Dr. Gnome part 6


The smell of the tannery lead Alchemy to the part of Buteamore where the hunting guides hung out. A corral, just past the tanner’s hut held several sturdy riding beasts of various types. A number of folk leaned up against the corral fence. Several ursas stood around, along with a troll, a goblin, and a few others. Alchemy walked up to the ursas.

“I’m looking for a safari guide to take me out after thundersaurs,” he announced. “I was told that Buck Staghorn was the best guide in the valley.”

“Gee Buck, looks like you’re developing a reputation,” one of the other ursas laughed.

Staghorn glared at the man. “I’m Staghorn, but I ain’t taking nobody out right now. It’s a bad time for hunting.”

Alchemy arched an eyebrow. “Really.”

Staghorn straightened to his full seven foot height and glared down through the thick brown fur that covered his face. “Yeah, it’s rutting season for the big guys, makes them that much more dangerous.” The big ursa turned and walked away from the corral, toward the tavern just past the tanner’s hut.

Alchemy followed. He knew that Staghorn knew something. Maybe if he bought the big guy a couple of drinks he’d be more forth coming. The elf hurried to reach the door before the ursa. He swung it open with a smile. “Here, let me get that.”

Staghorn silently stalked in and headed straight for the bar. He nodded over his shoulder. “Open?”

The bartender, another usra, nodded and handed Staghorn a drink.

Alchemy laid down two silver. “Dwarven Ale Firtiatini, shaken, not stired.”

The bartender grinned, took the silvers and handed Alchemy a glass full of yellow liquid.

Staghorn walked toward a door on the far end of the bar. Alchemy followed. The room was dark and smelled of fermenting casks. The ursa clapped his hands and the soft glow of mage lights filled the storeroom.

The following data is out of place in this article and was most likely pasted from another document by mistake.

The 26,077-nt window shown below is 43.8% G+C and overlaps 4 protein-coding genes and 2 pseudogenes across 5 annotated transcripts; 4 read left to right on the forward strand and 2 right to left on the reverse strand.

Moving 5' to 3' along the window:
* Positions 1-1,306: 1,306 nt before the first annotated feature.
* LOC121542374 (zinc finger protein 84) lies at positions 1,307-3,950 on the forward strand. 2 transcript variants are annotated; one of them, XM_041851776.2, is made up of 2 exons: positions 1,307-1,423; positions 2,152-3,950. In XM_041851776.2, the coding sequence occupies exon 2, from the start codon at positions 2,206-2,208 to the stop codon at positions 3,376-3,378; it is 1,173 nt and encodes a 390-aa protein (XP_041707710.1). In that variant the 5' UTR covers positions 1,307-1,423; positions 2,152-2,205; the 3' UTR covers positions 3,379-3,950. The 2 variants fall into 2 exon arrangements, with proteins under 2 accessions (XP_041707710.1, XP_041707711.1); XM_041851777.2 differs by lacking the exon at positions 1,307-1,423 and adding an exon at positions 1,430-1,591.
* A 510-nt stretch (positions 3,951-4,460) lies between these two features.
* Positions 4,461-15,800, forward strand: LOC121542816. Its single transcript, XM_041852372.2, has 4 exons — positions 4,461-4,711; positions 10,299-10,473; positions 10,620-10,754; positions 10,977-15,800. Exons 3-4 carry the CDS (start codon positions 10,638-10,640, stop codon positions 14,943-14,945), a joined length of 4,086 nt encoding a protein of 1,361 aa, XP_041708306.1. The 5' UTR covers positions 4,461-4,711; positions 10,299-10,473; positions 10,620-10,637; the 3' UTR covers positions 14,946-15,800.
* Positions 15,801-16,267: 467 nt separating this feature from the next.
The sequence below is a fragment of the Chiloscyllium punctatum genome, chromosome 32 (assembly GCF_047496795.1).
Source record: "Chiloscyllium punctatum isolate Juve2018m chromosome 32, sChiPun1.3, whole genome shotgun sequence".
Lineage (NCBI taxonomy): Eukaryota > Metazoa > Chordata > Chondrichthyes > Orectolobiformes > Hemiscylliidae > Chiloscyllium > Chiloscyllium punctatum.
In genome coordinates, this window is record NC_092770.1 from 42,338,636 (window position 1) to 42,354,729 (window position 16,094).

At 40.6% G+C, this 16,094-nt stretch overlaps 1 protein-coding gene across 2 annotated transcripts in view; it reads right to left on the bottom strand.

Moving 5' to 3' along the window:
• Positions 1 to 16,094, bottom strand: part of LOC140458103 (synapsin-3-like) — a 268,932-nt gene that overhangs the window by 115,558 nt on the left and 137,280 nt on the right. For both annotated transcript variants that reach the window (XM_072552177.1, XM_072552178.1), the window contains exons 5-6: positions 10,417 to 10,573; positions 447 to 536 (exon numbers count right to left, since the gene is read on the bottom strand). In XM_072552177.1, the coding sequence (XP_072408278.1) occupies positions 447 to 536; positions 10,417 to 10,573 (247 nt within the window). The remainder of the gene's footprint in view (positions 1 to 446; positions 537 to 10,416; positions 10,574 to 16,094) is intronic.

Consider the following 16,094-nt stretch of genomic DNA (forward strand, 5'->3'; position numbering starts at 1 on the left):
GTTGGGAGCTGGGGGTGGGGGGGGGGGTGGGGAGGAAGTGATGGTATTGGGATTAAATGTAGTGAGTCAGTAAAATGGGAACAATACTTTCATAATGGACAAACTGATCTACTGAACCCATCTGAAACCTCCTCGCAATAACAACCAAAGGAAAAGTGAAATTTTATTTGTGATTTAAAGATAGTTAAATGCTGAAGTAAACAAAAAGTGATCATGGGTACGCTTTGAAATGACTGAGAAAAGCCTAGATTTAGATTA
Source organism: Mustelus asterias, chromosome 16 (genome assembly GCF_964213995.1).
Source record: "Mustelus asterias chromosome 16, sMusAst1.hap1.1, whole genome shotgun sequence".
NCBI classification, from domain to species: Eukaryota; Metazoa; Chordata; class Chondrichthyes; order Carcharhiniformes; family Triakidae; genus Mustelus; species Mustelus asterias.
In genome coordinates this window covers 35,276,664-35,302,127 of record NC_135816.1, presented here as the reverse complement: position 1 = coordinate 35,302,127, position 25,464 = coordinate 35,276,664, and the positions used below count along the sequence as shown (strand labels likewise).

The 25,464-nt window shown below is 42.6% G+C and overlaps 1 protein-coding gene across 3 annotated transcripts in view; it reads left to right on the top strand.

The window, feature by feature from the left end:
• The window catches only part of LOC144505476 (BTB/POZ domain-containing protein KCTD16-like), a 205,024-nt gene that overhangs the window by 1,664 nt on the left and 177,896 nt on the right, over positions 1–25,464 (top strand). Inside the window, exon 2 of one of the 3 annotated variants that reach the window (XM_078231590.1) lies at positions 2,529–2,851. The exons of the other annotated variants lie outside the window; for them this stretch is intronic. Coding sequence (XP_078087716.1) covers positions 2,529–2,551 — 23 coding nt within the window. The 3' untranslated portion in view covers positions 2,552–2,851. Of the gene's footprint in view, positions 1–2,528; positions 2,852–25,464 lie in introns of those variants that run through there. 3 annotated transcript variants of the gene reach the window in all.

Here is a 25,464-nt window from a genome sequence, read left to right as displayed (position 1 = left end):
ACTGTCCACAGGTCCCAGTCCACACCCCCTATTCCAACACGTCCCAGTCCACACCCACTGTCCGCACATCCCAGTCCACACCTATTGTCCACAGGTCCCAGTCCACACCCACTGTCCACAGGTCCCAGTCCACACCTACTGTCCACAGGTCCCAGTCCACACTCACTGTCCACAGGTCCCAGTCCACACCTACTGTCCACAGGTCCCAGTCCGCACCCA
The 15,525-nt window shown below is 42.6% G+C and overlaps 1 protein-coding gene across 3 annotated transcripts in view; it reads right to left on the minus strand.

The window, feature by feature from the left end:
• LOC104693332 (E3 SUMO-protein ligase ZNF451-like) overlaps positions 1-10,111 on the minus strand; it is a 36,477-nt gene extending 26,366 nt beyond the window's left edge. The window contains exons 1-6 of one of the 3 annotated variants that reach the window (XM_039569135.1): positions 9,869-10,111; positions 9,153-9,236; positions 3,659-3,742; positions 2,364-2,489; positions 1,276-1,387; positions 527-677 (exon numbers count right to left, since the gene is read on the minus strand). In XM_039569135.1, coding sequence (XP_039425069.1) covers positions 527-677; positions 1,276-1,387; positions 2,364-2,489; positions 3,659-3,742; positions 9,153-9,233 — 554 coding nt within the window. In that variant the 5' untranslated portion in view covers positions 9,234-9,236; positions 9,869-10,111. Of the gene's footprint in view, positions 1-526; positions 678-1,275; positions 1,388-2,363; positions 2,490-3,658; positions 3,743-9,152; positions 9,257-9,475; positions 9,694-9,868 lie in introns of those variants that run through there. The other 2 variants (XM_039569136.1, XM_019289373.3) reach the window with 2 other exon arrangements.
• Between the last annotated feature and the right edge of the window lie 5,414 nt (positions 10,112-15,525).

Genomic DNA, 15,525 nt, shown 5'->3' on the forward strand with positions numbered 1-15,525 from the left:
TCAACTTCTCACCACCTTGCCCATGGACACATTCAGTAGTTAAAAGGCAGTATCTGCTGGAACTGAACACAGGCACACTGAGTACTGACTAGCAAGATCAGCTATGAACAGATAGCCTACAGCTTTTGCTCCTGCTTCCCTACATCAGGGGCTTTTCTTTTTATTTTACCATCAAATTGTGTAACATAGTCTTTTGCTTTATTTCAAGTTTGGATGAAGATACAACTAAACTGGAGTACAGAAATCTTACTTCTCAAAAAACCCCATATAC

Alchemy sipped the yellow liquid in the glass. The tart flavor stung his tastebuds, but it slid down smoothly. “What is this?”

“Shakeberry Ale.” Staghorn replied, sitting down on one of the casks that lined the walls of the room. “Griz makes it special. This here is the only place you can find it.”

The elf took another sip of the liquor. “It can grow on you after a while.”

“So what do you want elf?” the ursa growled flexing his menacing-looking claws.

“Trying to find out what happened to Hydd Berryman.”

“I don’t know.”

“You were his safari guide, where you not?” Alchemy tried not to pucker as he took a bigger drink.

“I took him out a time or two.” Staghorn downed his drink and set the empty glass aside. “What of it?”

“Did you take him anywhere interesting? Anywhere that didn’t have anything to do with hunting thundersaurs?”

The big ursa stood up and towered over Alchemy. “I don’t have any idea what you’re talking about. But I know it’s not healthy to go about town asking too many questions. Berryman was full of questions. Maybe someone got tired of him asking them.”

The air in the storeroom became thick with menace. Alchemy hoped he’d be able to out manure the huge man if he came at him. He wasn’t sure if he could pull his wand before those claws connected with him.